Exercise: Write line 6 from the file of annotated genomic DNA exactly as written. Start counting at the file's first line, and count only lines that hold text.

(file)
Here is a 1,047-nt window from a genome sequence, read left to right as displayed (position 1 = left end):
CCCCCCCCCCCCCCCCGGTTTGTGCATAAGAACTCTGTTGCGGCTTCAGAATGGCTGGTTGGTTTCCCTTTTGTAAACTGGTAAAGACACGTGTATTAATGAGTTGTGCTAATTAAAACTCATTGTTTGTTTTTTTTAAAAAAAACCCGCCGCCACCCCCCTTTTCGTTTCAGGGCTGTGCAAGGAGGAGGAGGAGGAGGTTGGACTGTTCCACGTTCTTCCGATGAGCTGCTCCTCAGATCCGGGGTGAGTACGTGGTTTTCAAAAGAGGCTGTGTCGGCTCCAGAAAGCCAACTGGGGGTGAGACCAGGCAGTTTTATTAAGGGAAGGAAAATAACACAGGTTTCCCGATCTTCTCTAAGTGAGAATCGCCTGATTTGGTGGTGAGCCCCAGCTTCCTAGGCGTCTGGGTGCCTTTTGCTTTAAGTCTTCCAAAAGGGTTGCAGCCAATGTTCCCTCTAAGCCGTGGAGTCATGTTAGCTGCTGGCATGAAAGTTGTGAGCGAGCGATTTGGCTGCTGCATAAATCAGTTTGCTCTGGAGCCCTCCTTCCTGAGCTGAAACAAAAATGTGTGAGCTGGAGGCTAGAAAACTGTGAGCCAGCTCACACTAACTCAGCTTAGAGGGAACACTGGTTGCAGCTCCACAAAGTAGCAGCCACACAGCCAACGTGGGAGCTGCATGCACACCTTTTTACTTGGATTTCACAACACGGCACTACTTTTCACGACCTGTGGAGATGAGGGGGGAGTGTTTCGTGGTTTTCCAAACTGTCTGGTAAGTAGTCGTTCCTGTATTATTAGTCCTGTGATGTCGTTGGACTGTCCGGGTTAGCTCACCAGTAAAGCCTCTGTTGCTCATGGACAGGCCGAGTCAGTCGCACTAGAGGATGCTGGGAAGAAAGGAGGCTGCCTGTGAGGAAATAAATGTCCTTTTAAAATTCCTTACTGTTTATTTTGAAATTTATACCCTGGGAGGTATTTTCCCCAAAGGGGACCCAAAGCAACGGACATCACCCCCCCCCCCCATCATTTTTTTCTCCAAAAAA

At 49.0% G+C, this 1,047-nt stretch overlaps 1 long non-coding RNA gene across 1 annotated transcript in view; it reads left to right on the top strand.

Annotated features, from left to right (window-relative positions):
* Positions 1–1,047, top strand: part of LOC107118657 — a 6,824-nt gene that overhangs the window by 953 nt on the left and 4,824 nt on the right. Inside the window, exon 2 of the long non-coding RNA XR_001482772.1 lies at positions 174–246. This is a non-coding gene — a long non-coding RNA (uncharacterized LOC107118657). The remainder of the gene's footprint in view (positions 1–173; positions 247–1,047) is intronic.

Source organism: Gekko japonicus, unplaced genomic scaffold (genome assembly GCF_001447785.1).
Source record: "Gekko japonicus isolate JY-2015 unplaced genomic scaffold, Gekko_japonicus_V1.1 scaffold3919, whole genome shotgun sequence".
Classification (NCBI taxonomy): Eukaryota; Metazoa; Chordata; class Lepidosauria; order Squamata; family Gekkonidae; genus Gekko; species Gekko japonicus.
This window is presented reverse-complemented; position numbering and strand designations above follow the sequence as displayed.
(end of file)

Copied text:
Source organism: Gekko japonicus, unplaced genomic scaffold (genome assembly GCF_001447785.1).